Yung have taken the long road to this second full-length. By the time they released their debut, A Youthful Dream, it felt less like a launchpad for the Aarhus four-piece and more like a culmination; of years of touring, of a multi-EP trajectory that began with Alter in 2015, and of a transition from a project chiefly centred around the songwriting of frontman Mikkel Holm Silkjær to something more fully-formed. The upshot is, right when they should have been celebrating the opening of an exciting new chapter, they actually felt burned out. “It wasn’t that we didn’t like A Youthful Dream,” explains Silkjær. “We just weren’t quite proud of it.”
Accordingly, they took some time to gather themselves. “We were pretty worn down from a lot of touring,” says bassist Tobias Guldborg Tarp, “and there was a lot of banging our heads against the wall when it came to trying to write new songs. We had to step back and think about what we wanted to do as a band, and whether it even made sense to continue.” It was far from plain sailing once they eventually did regroup, towards the end of 2016, for more writing sessions; with Silkjær previously the primary songwriter, coming up with tracks that accommodated the polarised tastes of the individual members was a challenge. Guitarist Emil Zethsen takes his melodic cues from Prince and eighties pop; at the other end of the spectrum, drummer Frederik Nybo Veile is an fan of the much heavier likes of Converge, Helmet and Unsane. “It was a struggle,” recalls Zethsen. “The four of us rarely agree on anything.”
Eventually, the breakthrough came. ‘Lust and Learning’ is a fizzing synergy of each of the four’s musical predispositions; chiming guitars from Zethsen, a strutting bassline from Guldborg Tarp and soaring backing vocals on the chorus accompany Silkjær as he spins a wistful tale of small-town inertia. It provided the spark for the sessions that birthed the nine tracks comprising Ongoing Dispute, the first Yung record in nearly five years and a compelling argument for the importance of taking your time. Following on from last September’s ‘Progress’ 7”, the album cleverly melds Silkjær’s penchant for krautrock with Zethsen’s handsome riffery and finds room for all four members to bring their influences to the table; the sweeping punk thrash of ‘Unresolver’, for example, gives way to woozy, reflective closer ‘Friends on Ice’ at the back end of the album, whilst elsewhere, the freewheeling rock and roll of ‘Above Water’ recalls Japandroids, and there’s a moody, post-punk edge to the furious ‘Such a Man’. Underlining everything is the atmospheric spectre of Killing Joke, one of the few bands that all four members of Yung cite as an inspiration.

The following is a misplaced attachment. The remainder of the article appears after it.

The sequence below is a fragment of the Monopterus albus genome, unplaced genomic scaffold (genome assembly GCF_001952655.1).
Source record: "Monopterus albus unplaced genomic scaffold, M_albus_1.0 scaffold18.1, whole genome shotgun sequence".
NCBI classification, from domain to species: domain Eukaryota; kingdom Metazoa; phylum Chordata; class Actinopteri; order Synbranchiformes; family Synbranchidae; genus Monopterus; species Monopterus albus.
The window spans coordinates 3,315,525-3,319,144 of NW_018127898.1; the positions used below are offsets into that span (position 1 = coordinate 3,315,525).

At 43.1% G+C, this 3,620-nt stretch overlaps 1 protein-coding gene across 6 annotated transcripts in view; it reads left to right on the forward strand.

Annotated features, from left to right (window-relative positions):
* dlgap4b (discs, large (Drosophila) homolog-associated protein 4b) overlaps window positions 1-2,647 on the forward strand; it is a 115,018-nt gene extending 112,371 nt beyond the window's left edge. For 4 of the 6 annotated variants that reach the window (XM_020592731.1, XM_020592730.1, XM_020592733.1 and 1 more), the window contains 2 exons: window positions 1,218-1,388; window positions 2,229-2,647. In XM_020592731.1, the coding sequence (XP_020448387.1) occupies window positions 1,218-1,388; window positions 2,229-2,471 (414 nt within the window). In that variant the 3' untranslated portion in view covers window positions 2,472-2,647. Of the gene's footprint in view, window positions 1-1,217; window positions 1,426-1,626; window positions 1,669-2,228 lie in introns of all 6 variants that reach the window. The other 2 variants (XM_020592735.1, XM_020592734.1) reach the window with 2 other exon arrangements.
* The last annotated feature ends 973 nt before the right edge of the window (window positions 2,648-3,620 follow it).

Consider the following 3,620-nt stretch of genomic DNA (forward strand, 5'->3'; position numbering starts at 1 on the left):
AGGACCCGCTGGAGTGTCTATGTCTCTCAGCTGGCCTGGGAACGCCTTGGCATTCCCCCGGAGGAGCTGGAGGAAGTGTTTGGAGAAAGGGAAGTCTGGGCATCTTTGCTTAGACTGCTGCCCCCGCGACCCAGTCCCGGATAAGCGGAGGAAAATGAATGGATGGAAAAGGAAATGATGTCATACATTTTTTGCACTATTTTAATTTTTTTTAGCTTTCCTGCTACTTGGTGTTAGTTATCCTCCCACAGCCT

Silkjær acknowledges that, had it not been for the difficulties the band faced in the wake of A Youthful Dream, Ongoing Dispute might never have been possible. “When I listen to it, I can hear a lot of that tension,” he admits. “It was a time when we were struggling financially, coming back off every tour actually owing people money rather than having made any. I can really hear the frustration that comes with an unstable economy in the songs. It was just a big, dark cloud that was hanging over our heads for a long time. We felt as if things were not going our way, and those feelings really manifest themselves on the record.”
There’s more to the stormy atmosphere that runs through Ongoing Dispute than that, though, as Silkjær can attest. “I did get my own head out of my ass, for a change!” he laughs. “In the past, I’ve always written about me, and my life, and things that affected me, but this time, I started talking more about things that affect everybody. I was thinking about the things that aren’t working in the world; there are songs about those kinds of problematic structures. There’s a song on the album called ‘Dismantled’; we had to dismantle our self-image as a band to move forwards, and I had to dismantle my self-image as a songwriter, too.”
Recorded over two sessions at Dreamland Studio and the tiny, now-defunct Studio One (so-called, Silkjær jokes, because you can only fit one person in at a time) and produced by the band’s regular sound tech Neil Robert Young, Ongoing Dispute is an ode to perseverance, collaboration and triumph over adversity. It represents the dawning of a new era for the band, the one that A Youthful Dream should have, and the title, says Guldborg Tarp, perfectly encapsulates the dynamic that has driven Yung forwards, out from under that black cloud. “Ultimately, that’s what the writing of this record was - an ongoing dispute. We come in to write and we’re referencing completely different bands, but every time we wrap up a song, we’re excited about it. It reflects the lyrical side of the record, too; it’s like the last few years of coping with the world have been an ongoing dispute for us!”
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